A memory play, Sterling Houston’s Driving Wheel is a worthy sample with the play's echoes of August Wilson in both dialogue and use of place to delve into intense family issues.

The volume’s raza side enjoys good proportion in the poetry and fiction chapters. The sixteen poets, principally women, illustrate why there never can be enough poetry, nor enough poems fully to capture the richness of theme and style that populate a region’s rhetorical discourse in poetry.

Carmen Tafolla, Laurie Ann Guerrero, and Rosemary Catacalos are three laureates of their town and state, and Naomi Shahib Nye is a Chancellor of the Academy of American Poets. Nye’s segment leads with a sadly apt prose piece about guns and bullets and time.

Reading the editor's biographies of the writers constitutes a deeper layer of San Anto literary history. There’s a montón of degrees, several MAs, and a Ph.D. in the mix. Niggli held MA. That persistent thread of brilliance that shines out from before Emma Tenayuca’s time, is certified by these paper accomplishments, as if their art doesn't already speak for itself and their pueblo.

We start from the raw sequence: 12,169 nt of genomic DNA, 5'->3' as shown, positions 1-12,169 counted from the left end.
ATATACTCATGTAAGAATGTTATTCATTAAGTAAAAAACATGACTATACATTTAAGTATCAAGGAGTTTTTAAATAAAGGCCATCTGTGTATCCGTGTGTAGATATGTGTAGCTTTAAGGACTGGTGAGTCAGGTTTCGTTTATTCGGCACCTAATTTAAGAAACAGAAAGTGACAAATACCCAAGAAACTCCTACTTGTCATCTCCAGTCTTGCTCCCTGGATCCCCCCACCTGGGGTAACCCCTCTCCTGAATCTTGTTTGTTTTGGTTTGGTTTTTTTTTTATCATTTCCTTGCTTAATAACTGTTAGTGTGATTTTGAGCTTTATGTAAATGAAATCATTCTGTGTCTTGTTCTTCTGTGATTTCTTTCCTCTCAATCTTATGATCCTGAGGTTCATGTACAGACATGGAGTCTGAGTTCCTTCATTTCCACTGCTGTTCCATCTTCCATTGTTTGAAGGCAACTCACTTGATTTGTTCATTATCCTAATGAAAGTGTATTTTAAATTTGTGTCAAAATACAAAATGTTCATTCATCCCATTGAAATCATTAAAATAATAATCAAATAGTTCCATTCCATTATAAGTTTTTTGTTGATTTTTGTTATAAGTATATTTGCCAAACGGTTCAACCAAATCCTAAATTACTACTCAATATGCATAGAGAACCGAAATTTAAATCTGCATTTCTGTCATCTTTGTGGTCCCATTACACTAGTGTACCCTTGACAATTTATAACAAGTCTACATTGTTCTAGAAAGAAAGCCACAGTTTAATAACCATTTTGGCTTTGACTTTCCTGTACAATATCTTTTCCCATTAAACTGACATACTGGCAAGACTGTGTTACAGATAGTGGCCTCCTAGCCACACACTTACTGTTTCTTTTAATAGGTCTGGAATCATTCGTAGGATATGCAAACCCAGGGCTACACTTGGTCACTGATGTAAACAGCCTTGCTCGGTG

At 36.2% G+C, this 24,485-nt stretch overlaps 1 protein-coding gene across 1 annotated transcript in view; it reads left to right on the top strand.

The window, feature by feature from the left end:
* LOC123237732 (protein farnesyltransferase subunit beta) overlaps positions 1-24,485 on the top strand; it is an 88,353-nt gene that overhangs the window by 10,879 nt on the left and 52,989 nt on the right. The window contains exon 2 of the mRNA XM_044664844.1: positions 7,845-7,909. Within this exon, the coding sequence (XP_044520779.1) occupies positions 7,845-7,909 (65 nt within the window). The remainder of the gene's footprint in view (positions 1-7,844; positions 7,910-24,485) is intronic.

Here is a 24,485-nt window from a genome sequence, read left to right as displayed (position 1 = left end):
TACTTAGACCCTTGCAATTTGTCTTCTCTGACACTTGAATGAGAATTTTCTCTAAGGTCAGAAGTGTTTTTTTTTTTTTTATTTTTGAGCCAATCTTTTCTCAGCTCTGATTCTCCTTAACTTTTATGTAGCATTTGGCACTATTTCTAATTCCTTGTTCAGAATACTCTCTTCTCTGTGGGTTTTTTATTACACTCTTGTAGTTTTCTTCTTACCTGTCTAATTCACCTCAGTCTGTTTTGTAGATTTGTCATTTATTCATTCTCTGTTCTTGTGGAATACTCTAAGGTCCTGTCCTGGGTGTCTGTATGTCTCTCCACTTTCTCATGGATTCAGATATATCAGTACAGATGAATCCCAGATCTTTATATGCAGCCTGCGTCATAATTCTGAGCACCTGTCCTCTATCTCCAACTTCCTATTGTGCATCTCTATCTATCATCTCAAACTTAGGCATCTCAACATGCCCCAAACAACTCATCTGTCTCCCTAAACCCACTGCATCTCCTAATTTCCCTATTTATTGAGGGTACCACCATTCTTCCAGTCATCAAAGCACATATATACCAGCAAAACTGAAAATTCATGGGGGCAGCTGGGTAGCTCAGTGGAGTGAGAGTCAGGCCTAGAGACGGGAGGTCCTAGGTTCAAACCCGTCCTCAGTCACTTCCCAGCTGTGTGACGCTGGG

There's lots of nuggets and delights across the genres. Readability goals achieved. A right way to eat a taco moment in Mary Guerrero Milligan's Loteria:La Rosa, wondering if taco is the folded-in-half kind, or the wrapped kind I grew up, also called a burrito? I got a chortle from the clash of vocalic styles, the colloquial meets the medieval, that culminates a wonderful paragraph in Ph.D. Norma Elia Cantú’s ekphrasis, “La Chola.”

Big hoop earrings. Big hair. teased bouffant.… defiant but also a bit fearful; she knows her future. Sees it in her tías… La chola fears cancer. Fears so many things: her boyfriend, her dad. Fears her uncles. Fears poverty. Fears illness. Fears old age. But most of all she fears them, the men who rule and decide for her. But maybe she’ll show them all. Become la reina del sur. Her own boss. Take no shit from nobody, as she is wont to say.